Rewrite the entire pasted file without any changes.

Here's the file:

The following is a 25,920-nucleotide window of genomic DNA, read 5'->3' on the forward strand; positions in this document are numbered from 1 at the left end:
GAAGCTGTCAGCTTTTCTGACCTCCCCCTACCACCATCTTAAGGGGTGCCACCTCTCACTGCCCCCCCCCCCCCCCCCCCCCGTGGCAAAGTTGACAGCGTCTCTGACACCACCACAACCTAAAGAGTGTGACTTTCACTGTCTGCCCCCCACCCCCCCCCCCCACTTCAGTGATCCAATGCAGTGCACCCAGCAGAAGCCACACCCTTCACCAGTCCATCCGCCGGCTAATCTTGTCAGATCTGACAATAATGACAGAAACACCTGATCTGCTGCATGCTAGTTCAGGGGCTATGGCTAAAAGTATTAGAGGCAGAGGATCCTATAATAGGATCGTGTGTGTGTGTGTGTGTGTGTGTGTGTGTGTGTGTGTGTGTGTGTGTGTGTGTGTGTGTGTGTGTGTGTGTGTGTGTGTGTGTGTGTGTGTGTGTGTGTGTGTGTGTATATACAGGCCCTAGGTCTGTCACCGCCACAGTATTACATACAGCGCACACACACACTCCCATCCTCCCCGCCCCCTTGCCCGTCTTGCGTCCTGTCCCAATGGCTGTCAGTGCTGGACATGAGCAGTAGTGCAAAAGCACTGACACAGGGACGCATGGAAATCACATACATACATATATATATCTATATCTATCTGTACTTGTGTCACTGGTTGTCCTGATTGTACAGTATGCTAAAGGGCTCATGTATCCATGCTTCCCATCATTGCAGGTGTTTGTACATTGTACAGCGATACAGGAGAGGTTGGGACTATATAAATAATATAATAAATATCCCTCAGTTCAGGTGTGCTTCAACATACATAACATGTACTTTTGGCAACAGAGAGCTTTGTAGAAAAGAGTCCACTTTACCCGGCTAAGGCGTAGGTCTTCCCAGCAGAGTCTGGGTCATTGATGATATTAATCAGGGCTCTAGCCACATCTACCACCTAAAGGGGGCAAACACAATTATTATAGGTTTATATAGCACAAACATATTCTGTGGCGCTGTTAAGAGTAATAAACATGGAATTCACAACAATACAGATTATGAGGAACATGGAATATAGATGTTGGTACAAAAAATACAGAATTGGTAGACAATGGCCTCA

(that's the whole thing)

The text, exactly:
The following is a 25,920-nucleotide window of genomic DNA, read 5'->3' on the forward strand; positions in this document are numbered from 1 at the left end:
GAAGCTGTCAGCTTTTCTGACCTCCCCCTACCACCATCTTAAGGGGTGCCACCTCTCACTGCCCCCCCCCCCCCCCCCCCCCGTGGCAAAGTTGACAGCGTCTCTGACACCACCACAACCTAAAGAGTGTGACTTTCACTGTCTGCCCCCCACCCCCCCCCCCCACTTCAGTGATCCAATGCAGTGCACCCAGCAGAAGCCACACCCTTCACCAGTCCATCCGCCGGCTAATCTTGTCAGATCTGACAATAATGACAGAAACACCTGATCTGCTGCATGCTAGTTCAGGGGCTATGGCTAAAAGTATTAGAGGCAGAGGATCCTATAATAGGATCGTGTGTGTGTGTGTGTGTGTGTGTGTGTGTGTGTGTGTGTGTGTGTGTGTGTGTGTGTGTGTGTGTGTGTGTGTGTGTGTGTGTGTGTGTGTGTGTGTGTGTGTGTGTATATACAGGCCCTAGGTCTGTCACCGCCACAGTATTACATACAGCGCACACACACACTCCCATCCTCCCCGCCCCCTTGCCCGTCTTGCGTCCTGTCCCAATGGCTGTCAGTGCTGGACATGAGCAGTAGTGCAAAAGCACTGACACAGGGACGCATGGAAATCACATACATACATATATATATCTATATCTATCTGTACTTGTGTCACTGGTTGTCCTGATTGTACAGTATGCTAAAGGGCTCATGTATCCATGCTTCCCATCATTGCAGGTGTTTGTACATTGTACAGCGATACAGGAGAGGTTGGGACTATATAAATAATATAATAAATATCCCTCAGTTCAGGTGTGCTTCAACATACATAACATGTACTTTTGGCAACAGAGAGCTTTGTAGAAAAGAGTCCACTTTACCCGGCTAAGGCGTAGGTCTTCCCAGCAGAGTCTGGGTCATTGATGATATTAATCAGGGCTCTAGCCACATCTACCACCTAAAGGGGGCAAACACAATTATTATAGGTTTATATAGCACAAACATATTCTGTGGCGCTGTTAAGAGTAATAAACATGGAATTCACAACAATACAGATTATGAGGAACATGGAATATAGATGTTGGTACAAAAAATACAGAATTGGTAGACAATGGCCTCA